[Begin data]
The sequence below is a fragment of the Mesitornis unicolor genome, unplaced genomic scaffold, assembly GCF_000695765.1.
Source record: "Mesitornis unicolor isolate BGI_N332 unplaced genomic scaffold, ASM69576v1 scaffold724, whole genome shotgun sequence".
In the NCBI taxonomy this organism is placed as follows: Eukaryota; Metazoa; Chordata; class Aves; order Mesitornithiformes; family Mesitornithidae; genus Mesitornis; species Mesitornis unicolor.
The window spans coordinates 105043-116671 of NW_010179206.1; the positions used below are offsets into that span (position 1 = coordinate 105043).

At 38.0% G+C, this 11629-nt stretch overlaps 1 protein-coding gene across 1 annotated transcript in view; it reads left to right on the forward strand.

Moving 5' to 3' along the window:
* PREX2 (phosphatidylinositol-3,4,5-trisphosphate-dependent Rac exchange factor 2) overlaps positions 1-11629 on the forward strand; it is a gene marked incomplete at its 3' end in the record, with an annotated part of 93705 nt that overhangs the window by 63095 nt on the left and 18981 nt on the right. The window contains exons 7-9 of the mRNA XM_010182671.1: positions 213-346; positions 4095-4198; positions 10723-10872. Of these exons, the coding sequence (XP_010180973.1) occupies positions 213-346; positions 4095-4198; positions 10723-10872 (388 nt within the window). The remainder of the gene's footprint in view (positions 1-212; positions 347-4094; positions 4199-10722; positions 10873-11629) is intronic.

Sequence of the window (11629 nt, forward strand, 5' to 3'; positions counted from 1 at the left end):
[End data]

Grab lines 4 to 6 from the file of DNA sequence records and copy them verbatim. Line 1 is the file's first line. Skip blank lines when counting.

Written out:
The window spans coordinates 105043-116671 of NW_010179206.1; the positions used below are offsets into that span (position 1 = coordinate 105043).

At 38.0% G+C, this 11629-nt stretch overlaps 1 protein-coding gene across 1 annotated transcript in view; it reads left to right on the forward strand.

Moving 5' to 3' along the window: